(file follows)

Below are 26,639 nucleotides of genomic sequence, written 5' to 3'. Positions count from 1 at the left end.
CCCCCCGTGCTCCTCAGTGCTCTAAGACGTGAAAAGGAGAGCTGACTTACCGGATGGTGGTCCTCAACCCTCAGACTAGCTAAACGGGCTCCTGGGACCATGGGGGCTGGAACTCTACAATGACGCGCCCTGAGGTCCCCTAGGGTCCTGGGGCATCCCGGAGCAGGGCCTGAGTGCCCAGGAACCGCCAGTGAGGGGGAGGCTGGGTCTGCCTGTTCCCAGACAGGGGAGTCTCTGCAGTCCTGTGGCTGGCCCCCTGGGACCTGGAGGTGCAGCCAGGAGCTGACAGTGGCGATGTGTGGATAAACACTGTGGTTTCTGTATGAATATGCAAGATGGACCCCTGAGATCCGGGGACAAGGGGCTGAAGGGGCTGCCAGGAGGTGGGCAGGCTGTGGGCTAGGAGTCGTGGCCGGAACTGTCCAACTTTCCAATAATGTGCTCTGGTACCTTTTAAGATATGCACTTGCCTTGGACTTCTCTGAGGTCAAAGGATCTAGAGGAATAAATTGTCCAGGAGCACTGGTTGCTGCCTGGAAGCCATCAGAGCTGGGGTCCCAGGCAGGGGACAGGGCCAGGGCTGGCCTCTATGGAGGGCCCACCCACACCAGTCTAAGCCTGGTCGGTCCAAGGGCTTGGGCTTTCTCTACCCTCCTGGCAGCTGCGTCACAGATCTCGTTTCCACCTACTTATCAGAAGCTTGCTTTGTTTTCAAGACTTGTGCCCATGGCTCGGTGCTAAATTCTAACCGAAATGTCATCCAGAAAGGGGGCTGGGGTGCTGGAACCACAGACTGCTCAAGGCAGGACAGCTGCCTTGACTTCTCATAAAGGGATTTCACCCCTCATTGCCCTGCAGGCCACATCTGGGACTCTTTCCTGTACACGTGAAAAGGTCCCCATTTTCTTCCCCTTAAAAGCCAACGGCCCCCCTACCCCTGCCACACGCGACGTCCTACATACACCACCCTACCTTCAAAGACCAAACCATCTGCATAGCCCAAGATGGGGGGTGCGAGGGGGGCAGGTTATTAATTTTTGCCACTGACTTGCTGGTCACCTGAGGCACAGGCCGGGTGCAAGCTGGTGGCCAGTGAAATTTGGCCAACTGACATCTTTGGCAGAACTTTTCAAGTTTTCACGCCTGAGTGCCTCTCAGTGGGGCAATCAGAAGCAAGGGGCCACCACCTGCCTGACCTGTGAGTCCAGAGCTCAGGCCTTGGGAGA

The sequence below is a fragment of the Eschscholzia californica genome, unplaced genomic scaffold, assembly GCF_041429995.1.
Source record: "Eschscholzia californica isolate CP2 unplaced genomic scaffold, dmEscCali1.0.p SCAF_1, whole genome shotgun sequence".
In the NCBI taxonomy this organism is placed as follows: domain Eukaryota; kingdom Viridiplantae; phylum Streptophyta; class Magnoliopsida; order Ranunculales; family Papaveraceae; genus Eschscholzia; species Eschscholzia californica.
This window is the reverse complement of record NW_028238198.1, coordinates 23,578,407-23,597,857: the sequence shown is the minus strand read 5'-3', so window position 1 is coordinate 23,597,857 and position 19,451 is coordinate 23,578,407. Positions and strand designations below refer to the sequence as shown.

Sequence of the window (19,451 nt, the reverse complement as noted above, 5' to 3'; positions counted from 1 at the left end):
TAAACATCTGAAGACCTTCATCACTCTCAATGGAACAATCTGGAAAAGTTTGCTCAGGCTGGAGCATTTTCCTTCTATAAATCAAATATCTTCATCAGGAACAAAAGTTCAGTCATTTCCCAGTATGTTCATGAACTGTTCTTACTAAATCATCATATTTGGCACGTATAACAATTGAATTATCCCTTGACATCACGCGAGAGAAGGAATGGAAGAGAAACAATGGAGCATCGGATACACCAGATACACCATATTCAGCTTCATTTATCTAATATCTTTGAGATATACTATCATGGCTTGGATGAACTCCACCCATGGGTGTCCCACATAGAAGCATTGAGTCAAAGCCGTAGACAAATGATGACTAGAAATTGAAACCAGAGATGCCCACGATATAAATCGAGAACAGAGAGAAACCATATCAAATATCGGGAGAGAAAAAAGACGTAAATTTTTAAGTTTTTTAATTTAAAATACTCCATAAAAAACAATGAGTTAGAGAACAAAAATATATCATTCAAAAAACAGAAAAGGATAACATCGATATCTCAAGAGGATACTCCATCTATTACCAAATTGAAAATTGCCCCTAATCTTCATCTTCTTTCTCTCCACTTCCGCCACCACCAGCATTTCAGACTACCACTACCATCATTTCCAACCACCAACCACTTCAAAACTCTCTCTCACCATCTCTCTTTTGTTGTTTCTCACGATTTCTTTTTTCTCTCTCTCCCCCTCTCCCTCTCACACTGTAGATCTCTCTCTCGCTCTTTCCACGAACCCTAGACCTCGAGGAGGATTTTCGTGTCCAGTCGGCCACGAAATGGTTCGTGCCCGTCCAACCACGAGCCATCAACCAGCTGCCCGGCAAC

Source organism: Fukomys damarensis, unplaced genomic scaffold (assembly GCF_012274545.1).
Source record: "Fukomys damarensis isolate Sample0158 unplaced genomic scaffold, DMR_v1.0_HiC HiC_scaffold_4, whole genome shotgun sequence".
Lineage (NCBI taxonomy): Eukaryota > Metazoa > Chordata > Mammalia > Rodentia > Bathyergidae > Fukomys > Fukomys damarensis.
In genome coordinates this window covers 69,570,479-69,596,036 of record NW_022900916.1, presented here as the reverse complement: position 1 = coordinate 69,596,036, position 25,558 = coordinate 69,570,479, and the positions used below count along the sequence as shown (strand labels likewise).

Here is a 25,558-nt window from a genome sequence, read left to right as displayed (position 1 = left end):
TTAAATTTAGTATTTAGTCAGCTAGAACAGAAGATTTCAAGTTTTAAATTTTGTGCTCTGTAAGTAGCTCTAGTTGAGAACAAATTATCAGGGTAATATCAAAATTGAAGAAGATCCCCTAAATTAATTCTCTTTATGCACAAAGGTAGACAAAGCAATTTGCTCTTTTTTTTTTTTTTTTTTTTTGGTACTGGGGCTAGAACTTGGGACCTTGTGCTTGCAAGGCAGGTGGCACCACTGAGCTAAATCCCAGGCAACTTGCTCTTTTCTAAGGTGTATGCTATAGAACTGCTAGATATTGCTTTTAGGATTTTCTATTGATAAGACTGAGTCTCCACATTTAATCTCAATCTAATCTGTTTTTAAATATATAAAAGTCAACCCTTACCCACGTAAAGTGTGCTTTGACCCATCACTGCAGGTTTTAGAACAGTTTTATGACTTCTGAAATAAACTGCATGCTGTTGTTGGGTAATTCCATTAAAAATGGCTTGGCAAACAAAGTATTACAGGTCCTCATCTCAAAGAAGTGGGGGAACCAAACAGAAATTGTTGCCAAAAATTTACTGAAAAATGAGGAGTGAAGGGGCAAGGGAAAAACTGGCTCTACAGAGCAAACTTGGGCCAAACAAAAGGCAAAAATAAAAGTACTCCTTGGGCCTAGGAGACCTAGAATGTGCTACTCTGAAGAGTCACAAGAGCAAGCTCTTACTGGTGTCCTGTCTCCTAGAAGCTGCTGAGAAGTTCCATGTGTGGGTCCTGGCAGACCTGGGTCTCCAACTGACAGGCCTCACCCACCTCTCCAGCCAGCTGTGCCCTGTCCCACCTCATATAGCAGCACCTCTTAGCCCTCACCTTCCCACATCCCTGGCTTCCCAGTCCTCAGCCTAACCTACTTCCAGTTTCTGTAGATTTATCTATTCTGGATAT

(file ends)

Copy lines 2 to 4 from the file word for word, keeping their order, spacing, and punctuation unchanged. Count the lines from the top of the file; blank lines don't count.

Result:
CCCCCCGTGCTCCTCAGTGCTCTAAGACGTGAAAAGGAGAGCTGACTTACCGGATGGTGGTCCTCAACCCTCAGACTAGCTAAACGGGCTCCTGGGACCATGGGGGCTGGAACTCTACAATGACGCGCCCTGAGGTCCCCTAGGGTCCTGGGGCATCCCGGAGCAGGGCCTGAGTGCCCAGGAACCGCCAGTGAGGGGGAGGCTGGGTCTGCCTGTTCCCAGACAGGGGAGTCTCTGCAGTCCTGTGGCTGGCCCCCTGGGACCTGGAGGTGCAGCCAGGAGCTGACAGTGGCGATGTGTGGATAAACACTGTGGTTTCTGTATGAATATGCAAGATGGACCCCTGAGATCCGGGGACAAGGGGCTGAAGGGGCTGCCAGGAGGTGGGCAGGCTGTGGGCTAGGAGTCGTGGCCGGAACTGTCCAACTTTCCAATAATGTGCTCTGGTACCTTTTAAGATATGCACTTGCCTTGGACTTCTCTGAGGTCAAAGGATCTAGAGGAATAAATTGTCCAGGAGCACTGGTTGCTGCCTGGAAGCCATCAGAGCTGGGGTCCCAGGCAGGGGACAGGGCCAGGGCTGGCCTCTATGGAGGGCCCACCCACACCAGTCTAAGCCTGGTCGGTCCAAGGGCTTGGGCTTTCTCTACCCTCCTGGCAGCTGCGTCACAGATCTCGTTTCCACCTACTTATCAGAAGCTTGCTTTGTTTTCAAGACTTGTGCCCATGGCTCGGTGCTAAATTCTAACCGAAATGTCATCCAGAAAGGGGGCTGGGGTGCTGGAACCACAGACTGCTCAAGGCAGGACAGCTGCCTTGACTTCTCATAAAGGGATTTCACCCCTCATTGCCCTGCAGGCCACATCTGGGACTCTTTCCTGTACACGTGAAAAGGTCCCCATTTTCTTCCCCTTAAAAGCCAACGGCCCCCCTACCCCTGCCACACGCGACGTCCTACATACACCACCCTACCTTCAAAGACCAAACCATCTGCATAGCCCAAGATGGGGGGTGCGAGGGGGGCAGGTTATTAATTTTTGCCACTGACTTGCTGGTCACCTGAGGCACAGGCCGGGTGCAAGCTGGTGGCCAGTGAAATTTGGCCAACTGACATCTTTGGCAGAACTTTTCAAGTTTTCACGCCTGAGTGCCTCTCAGTGGGGCAATCAGAAGCAAGGGGCCACCACCTGCCTGACCTGTGAGTCCAGAGCTCAGGCCTTGGGAGA

The sequence below is a fragment of the Eschscholzia californica genome, unplaced genomic scaffold, assembly GCF_041429995.1.
Source record: "Eschscholzia californica isolate CP2 unplaced genomic scaffold, dmEscCali1.0.p SCAF_1, whole genome shotgun sequence".